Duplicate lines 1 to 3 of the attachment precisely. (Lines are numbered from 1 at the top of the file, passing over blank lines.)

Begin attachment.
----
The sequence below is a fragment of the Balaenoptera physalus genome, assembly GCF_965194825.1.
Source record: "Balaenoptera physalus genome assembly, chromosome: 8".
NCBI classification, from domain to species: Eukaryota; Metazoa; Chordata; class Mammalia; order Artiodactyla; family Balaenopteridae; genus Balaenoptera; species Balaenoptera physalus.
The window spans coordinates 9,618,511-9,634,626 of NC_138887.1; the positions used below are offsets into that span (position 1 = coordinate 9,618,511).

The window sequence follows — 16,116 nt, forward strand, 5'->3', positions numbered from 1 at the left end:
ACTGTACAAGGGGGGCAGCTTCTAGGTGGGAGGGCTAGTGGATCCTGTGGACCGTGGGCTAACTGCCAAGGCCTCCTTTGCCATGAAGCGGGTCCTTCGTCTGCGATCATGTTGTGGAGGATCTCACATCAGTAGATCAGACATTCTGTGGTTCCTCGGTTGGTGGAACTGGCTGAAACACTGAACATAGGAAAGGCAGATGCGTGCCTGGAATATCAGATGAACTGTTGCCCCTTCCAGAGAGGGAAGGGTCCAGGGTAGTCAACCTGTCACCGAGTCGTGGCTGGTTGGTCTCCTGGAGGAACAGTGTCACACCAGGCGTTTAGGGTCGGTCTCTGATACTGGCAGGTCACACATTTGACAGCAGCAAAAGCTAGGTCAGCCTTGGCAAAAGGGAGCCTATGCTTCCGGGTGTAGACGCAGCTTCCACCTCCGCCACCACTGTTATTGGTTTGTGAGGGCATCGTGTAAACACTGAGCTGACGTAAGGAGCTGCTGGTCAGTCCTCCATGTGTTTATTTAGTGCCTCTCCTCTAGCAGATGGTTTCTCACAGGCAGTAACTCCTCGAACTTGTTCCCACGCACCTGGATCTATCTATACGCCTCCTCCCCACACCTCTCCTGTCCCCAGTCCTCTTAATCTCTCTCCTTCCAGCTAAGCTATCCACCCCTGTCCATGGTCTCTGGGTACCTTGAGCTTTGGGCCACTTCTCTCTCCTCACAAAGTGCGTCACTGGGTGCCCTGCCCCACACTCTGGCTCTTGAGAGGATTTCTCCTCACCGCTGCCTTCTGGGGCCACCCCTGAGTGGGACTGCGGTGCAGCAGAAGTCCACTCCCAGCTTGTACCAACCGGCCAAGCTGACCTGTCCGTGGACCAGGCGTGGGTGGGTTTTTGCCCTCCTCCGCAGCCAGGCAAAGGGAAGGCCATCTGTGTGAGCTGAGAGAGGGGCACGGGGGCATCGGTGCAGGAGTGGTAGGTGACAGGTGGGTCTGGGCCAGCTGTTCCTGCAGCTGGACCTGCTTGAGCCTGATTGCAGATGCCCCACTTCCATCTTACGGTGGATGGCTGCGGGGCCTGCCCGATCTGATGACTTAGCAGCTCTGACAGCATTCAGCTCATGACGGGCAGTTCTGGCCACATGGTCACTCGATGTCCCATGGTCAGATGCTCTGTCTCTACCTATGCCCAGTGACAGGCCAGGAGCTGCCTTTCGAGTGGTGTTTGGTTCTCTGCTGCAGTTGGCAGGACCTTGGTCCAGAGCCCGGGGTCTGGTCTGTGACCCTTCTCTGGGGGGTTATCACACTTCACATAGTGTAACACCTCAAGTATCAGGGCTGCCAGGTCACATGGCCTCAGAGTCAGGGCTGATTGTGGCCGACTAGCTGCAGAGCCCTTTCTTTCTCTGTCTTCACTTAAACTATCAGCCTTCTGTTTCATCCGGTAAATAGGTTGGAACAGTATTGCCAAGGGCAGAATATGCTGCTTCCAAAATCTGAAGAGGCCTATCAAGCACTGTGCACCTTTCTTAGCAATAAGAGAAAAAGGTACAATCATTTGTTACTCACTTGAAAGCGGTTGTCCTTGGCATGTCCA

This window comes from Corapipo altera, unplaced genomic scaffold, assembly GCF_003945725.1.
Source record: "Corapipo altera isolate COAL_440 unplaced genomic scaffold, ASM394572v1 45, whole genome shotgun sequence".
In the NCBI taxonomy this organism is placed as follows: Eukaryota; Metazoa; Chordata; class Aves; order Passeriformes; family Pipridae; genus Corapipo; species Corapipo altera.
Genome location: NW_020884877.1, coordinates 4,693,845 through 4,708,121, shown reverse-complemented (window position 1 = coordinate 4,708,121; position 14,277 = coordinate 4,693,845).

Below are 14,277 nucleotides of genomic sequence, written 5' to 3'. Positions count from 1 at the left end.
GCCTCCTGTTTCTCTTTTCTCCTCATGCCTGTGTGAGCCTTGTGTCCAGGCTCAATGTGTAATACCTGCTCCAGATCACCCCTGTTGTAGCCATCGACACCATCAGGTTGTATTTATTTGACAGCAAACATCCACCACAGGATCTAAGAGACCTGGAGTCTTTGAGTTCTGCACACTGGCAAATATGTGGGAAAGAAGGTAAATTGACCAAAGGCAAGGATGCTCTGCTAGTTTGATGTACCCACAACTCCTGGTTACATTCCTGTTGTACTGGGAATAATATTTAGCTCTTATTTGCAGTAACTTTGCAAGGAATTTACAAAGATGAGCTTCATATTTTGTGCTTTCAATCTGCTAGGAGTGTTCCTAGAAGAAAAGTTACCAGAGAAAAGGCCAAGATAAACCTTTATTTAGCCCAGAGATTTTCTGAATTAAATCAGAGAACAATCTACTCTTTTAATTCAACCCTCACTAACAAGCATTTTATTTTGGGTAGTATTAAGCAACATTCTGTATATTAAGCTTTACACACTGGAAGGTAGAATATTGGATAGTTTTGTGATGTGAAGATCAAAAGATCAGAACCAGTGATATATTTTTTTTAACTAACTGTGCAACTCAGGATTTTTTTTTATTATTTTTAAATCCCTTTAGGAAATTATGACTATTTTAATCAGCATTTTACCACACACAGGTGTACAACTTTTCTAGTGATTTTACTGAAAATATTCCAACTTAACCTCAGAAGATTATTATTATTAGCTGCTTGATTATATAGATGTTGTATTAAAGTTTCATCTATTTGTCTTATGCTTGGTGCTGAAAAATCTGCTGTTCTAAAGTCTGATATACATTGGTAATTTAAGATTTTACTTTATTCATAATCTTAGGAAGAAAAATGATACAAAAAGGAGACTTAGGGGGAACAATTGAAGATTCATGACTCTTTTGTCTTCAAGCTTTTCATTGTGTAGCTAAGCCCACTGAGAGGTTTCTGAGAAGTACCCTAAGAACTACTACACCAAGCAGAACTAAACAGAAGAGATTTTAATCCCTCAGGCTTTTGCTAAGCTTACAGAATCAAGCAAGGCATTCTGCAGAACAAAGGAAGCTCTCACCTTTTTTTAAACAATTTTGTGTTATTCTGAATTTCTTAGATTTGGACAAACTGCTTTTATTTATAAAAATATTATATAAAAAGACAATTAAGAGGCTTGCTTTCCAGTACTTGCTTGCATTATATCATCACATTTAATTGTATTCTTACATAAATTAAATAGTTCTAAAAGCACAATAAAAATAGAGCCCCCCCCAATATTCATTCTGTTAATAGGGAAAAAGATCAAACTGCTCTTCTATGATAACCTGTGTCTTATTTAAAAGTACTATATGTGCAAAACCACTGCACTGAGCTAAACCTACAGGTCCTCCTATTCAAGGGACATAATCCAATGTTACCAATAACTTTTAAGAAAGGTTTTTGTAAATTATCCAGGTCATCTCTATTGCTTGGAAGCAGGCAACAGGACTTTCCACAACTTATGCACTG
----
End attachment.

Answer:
The sequence below is a fragment of the Balaenoptera physalus genome, assembly GCF_965194825.1.
Source record: "Balaenoptera physalus genome assembly, chromosome: 8".
NCBI classification, from domain to species: Eukaryota; Metazoa; Chordata; class Mammalia; order Artiodactyla; family Balaenopteridae; genus Balaenoptera; species Balaenoptera physalus.